State Bar of Texas

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State Bar of Texas
TexasLawCenterAustinTX.JPG
Texas Law Center has the offices of the State Bar of Texas
TypeLegal Society
HeadquartersAustin, TX
Location
  • United States
Membership
95,437[1]
Websitehttp://www.texasbar.com

The State Bar of Texas (the Texas Bar) is an agency of the judiciary under the administrative control of the Texas Supreme Court.[2] It is responsible for assisting the Texas Supreme Court in overseeing all attorneys licensed to practice law in Texas. It is the fifth largest organization of lawyers in the United States. Unlike the American Bar Association (ABA), the State Bar of Texas (SBOT) is a mandatory bar. The State Bar is headquartered in the Texas Law Center at 1414 Colorado Street in Austin.[3]

Membership[edit]

The State Bar of Texas is composed of those persons licensed to practice law in Texas and is an "integrated" or "mandatory" bar. The State Bar Act, adopted by the Legislature in 1939, mandates that all attorneys licensed to practice law in Texas be members of the State Bar.[4][5] As of 2018, membership in the Texas Bar stood at 103,342.[6]

Purpose[edit]

The purposes of the State Bar of Texas, as documented in the State Bar Act legislation that created it, are:[7]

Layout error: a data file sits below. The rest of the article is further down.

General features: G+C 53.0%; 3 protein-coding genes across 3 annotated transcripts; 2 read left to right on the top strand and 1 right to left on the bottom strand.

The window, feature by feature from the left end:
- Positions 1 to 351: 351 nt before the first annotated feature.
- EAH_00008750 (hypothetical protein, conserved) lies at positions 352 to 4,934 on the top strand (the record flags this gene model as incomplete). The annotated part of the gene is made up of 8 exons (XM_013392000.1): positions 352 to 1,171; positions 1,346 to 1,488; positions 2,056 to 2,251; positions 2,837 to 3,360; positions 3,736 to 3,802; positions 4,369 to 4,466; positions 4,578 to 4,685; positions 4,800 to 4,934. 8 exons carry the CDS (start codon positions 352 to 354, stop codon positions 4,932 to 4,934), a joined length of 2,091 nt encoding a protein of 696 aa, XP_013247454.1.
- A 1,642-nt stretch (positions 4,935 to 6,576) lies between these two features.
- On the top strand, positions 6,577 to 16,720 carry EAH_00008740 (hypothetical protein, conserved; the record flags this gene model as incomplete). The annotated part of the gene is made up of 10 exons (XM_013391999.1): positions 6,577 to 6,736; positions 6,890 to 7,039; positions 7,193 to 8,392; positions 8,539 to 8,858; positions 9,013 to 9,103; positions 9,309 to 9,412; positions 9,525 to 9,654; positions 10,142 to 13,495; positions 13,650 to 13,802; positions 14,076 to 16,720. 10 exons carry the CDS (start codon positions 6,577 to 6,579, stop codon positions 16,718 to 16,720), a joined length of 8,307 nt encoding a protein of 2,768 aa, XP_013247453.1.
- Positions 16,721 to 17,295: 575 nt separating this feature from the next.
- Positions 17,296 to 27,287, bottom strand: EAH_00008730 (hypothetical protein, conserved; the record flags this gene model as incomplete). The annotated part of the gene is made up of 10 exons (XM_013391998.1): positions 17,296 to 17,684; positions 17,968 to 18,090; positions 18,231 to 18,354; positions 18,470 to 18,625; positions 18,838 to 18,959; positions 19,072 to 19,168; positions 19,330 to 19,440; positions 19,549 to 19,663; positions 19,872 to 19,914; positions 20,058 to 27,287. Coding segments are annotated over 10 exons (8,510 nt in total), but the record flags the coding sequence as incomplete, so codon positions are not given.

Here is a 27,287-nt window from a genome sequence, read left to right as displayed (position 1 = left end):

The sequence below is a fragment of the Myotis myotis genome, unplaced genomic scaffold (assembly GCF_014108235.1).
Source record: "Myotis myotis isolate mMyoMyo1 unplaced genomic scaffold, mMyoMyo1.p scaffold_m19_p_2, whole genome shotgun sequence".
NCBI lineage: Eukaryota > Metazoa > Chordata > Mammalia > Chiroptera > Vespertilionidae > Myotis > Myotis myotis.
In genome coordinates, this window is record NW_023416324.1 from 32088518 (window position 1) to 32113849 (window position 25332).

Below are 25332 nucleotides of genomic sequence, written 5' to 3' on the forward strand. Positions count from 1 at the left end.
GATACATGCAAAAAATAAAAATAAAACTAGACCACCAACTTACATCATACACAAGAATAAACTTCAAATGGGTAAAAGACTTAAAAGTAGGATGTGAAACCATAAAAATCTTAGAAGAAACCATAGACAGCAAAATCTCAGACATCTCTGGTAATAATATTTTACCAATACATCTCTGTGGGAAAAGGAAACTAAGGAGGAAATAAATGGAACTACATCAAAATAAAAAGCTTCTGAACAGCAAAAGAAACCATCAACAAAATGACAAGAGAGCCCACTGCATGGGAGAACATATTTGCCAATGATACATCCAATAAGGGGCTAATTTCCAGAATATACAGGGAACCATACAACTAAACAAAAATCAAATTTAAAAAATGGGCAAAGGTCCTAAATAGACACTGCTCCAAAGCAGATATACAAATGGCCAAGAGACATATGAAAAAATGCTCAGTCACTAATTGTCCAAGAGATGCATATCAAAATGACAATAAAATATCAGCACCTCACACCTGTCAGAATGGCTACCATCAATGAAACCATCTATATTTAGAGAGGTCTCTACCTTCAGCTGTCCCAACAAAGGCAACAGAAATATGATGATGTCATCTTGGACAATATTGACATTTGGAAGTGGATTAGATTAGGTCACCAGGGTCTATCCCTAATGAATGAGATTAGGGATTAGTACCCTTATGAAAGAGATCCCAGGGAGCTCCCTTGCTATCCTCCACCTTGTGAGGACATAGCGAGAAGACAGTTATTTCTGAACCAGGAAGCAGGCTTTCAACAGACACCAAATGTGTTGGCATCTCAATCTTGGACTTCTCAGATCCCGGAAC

1. to aid the courts in carrying on and improving the administration of justice;
  2. to advance the quality of legal services to the public and to foster the role of the legal profession in serving the public;
  3. to foster and maintain, on the part of those engaged in the practice of law, high ideals and integrity, learning, competence in public service, and high standards of conduct;
  4. to provide proper professional services to the members of the state bar;
  5. to encourage the formation of and activities of local bar associations;
  6. to provide forums for the discussion of subjects pertaining to the practice of law, the science of jurisprudence and law reform, and the relationship of the state bar to the public; and
  7. to publish information relating the practice of law, the science of jurisprudence and law reform, and the relationship of the state bar to the public.